Top Fed Officials Pushing for Interest Rate Hikes
$DIA, $SPY, $QQQ, $VXX
As central bankers converge on Jackson Hole Thursday for an annual conference on monetary policy, a couple of top US Fed officials took the chance to renew a push for interest-rate hikes, citing improvement in employment and inflation.
“The case is strengthening” for a rate hike, Dallas Fed President Robert Kaplan said. “And you should conclude from that in the not-too-distant future … I think we’re moving toward being able to take another step.”
Kansas City Fed President Esther George, whose bank has hosted the conference here since 1978, had an even stronger message.
“I think it’s time to move,” she said.
The US Fed raised interest rates for the first time in nearly a decade in December, but has kept them on hold since then on concern that headwinds from abroad and financial market volatility at home could hurt growth.
Recent strong readings on the labor market, and signs that inflation is finally beginning to pick up, have begun to encourage some policymakers that rates should rise, if not as soon as next month’s meeting then at least before the end of the year.
Investors are awaiting a speech Friday by Fed Chairwoman Janet Yellen for more definitive clues about the timing of a rate hike.
Chicago Fed President Charles Evans has long called for patience in raising rates so as to give inflation a better chance of reaching the Fed’s 2% target sooner.
Traders currently put chances of a December rate hike at about 42%.
The Fed hawks call to raise rates stands in stark contrast to the likely next moves from many other global central banks whose representatives are meeting here, including policymakers at the central banks for Europe and Japan, where prolonged economic weakness has all but ruled out any near-term contemplation of tighter monetary policy.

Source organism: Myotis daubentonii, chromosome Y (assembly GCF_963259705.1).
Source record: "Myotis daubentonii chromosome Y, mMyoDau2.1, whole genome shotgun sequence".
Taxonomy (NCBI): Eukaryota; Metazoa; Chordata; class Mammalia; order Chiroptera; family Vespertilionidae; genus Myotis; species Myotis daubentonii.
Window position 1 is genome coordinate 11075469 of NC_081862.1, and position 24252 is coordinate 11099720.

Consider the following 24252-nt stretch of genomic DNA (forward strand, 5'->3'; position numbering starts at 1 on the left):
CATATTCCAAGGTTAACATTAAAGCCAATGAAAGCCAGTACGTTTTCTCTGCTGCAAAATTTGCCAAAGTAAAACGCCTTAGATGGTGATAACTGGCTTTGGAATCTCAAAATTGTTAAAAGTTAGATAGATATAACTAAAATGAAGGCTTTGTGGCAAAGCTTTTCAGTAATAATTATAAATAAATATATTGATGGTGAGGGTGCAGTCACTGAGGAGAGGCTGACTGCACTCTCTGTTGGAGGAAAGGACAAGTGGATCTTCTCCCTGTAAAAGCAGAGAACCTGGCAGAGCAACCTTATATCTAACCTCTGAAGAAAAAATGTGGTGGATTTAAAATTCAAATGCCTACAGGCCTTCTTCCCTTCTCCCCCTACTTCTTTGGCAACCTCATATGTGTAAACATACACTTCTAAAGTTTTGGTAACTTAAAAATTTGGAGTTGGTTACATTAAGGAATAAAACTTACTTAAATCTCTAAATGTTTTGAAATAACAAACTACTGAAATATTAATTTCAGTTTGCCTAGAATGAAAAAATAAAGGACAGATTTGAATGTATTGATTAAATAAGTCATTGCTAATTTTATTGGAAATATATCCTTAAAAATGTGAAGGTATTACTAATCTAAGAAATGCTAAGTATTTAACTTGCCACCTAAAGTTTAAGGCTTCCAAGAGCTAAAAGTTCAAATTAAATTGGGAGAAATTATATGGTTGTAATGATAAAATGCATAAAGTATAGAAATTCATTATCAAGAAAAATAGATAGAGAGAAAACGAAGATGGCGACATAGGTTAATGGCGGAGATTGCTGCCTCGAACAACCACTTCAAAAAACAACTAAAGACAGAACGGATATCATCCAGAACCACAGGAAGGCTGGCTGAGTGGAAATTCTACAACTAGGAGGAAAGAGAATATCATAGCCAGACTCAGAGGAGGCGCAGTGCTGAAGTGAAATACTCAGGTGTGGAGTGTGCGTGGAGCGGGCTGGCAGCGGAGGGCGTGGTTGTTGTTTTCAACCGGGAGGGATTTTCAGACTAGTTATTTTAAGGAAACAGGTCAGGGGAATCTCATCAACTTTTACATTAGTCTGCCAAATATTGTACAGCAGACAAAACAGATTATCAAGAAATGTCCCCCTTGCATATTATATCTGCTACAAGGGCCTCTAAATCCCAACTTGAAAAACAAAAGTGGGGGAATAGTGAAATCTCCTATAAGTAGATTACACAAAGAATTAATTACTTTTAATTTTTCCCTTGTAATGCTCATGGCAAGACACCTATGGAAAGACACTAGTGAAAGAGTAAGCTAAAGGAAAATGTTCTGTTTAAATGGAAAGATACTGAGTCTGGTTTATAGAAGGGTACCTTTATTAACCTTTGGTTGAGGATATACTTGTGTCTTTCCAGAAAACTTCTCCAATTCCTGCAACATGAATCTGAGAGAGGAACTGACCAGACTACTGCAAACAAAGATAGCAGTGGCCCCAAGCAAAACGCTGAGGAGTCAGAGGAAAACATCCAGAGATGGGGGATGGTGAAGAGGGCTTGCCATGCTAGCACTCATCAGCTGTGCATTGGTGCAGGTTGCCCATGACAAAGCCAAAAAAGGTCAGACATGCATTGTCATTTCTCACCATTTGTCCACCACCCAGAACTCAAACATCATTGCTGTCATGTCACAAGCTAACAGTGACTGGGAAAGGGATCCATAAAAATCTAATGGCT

It also is anathema to the dozens of activists planning to protest outside of the lodge where the 3-day conference begins Thursday. Fed Up, a network of community organizations and labor unions, will meet with Ms. George and 6 other policymakers later to air their concern about the impact higher rates will have on America’s poor.
Note: New orders for U.S. manufactured capital goods rose for a 2nd month runnng in July as demand for machinery and a range of other products picked up, offering a tentative signal that a business spending downturn was starting to ease.
Also, the US economy got a boost from a report Thursday showing an unexpected drop in the number of Americans filing for unemployment benefits last week.
Thursday, the US major stock market indexes finished at: DJIA -33.07 at 18448.41, NAS Comp -5.49 at 5212.20, S&P 500 -2.97 at 2172.47
Volume: Trade was light with 696.3-M/shares exchanged on the NYSE
- Russell 2000 +9.0% YTD
- S&P 500 +6.3% YTD
- DJIA+5.9% YTD
- NAS Comp +4.1% YTD
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